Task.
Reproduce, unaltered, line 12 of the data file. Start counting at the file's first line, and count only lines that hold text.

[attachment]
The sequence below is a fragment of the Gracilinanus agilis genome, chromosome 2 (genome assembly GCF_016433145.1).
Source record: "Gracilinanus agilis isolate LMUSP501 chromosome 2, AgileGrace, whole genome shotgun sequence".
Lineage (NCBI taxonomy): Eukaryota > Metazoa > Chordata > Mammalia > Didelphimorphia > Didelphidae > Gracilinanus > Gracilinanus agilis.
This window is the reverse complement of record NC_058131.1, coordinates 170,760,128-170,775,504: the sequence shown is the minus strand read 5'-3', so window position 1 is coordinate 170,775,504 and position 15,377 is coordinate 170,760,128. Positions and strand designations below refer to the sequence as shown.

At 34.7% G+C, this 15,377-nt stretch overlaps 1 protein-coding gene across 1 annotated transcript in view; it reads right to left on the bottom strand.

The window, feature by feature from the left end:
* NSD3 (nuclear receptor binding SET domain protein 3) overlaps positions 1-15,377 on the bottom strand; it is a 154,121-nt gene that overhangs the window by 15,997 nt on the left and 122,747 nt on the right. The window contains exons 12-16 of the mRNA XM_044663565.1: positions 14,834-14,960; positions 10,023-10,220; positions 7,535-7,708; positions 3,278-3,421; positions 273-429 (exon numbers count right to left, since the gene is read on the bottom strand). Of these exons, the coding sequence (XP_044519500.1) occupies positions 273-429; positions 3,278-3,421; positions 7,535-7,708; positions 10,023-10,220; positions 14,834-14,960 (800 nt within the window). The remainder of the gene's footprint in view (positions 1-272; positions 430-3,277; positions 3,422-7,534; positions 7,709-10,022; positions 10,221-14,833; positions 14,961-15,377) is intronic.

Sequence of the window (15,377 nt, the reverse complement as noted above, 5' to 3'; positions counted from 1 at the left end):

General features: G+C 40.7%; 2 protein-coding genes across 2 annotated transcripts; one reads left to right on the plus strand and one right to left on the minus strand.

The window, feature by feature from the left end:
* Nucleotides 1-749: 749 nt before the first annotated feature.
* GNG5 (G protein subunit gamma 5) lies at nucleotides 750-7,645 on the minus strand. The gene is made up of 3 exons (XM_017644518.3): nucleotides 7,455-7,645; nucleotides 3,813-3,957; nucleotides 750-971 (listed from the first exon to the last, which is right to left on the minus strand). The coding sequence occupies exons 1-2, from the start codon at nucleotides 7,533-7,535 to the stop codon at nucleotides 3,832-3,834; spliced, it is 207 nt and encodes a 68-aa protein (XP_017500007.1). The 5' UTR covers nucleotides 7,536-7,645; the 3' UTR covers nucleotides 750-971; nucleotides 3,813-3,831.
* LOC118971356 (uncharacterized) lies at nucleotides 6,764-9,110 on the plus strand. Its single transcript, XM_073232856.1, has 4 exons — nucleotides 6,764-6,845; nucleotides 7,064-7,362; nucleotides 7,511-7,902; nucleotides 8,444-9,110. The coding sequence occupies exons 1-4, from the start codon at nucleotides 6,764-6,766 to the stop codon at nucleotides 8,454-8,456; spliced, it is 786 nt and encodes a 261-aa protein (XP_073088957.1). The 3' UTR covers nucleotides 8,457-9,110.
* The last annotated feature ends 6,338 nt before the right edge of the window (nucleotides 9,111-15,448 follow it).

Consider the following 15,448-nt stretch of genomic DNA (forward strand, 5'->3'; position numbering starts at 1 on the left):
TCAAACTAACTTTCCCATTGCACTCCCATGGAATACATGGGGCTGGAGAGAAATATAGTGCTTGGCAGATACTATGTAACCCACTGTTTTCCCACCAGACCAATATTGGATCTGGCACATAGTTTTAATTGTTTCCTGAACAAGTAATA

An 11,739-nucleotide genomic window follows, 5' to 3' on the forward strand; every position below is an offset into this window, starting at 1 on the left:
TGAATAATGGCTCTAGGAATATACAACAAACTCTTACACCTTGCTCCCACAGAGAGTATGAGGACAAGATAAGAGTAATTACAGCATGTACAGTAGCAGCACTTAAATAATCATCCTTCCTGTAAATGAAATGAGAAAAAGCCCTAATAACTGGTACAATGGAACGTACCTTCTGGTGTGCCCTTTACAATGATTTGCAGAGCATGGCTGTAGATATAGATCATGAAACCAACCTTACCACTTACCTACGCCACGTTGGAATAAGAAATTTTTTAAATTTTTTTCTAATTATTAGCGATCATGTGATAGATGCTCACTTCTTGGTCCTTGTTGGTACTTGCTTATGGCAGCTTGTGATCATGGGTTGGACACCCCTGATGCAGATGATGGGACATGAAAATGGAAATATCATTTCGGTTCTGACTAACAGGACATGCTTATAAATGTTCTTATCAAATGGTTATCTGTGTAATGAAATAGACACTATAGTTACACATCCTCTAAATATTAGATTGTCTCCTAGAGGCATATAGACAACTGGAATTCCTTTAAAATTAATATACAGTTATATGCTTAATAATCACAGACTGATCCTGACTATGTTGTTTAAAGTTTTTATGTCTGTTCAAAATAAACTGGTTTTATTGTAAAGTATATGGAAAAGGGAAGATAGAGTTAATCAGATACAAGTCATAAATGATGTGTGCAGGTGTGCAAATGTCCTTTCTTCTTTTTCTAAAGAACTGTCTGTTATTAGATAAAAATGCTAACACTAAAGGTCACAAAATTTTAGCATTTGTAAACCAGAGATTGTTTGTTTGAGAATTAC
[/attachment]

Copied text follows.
* GNG5 (G protein subunit gamma 5) lies at nucleotides 750-7,645 on the minus strand. The gene is made up of 3 exons (XM_017644518.3): nucleotides 7,455-7,645; nucleotides 3,813-3,957; nucleotides 750-971 (listed from the first exon to the last, which is right to left on the minus strand). The coding sequence occupies exons 1-2, from the start codon at nucleotides 7,533-7,535 to the stop codon at nucleotides 3,832-3,834; spliced, it is 207 nt and encodes a 68-aa protein (XP_017500007.1). The 5' UTR covers nucleotides 7,536-7,645; the 3' UTR covers nucleotides 750-971; nucleotides 3,813-3,831.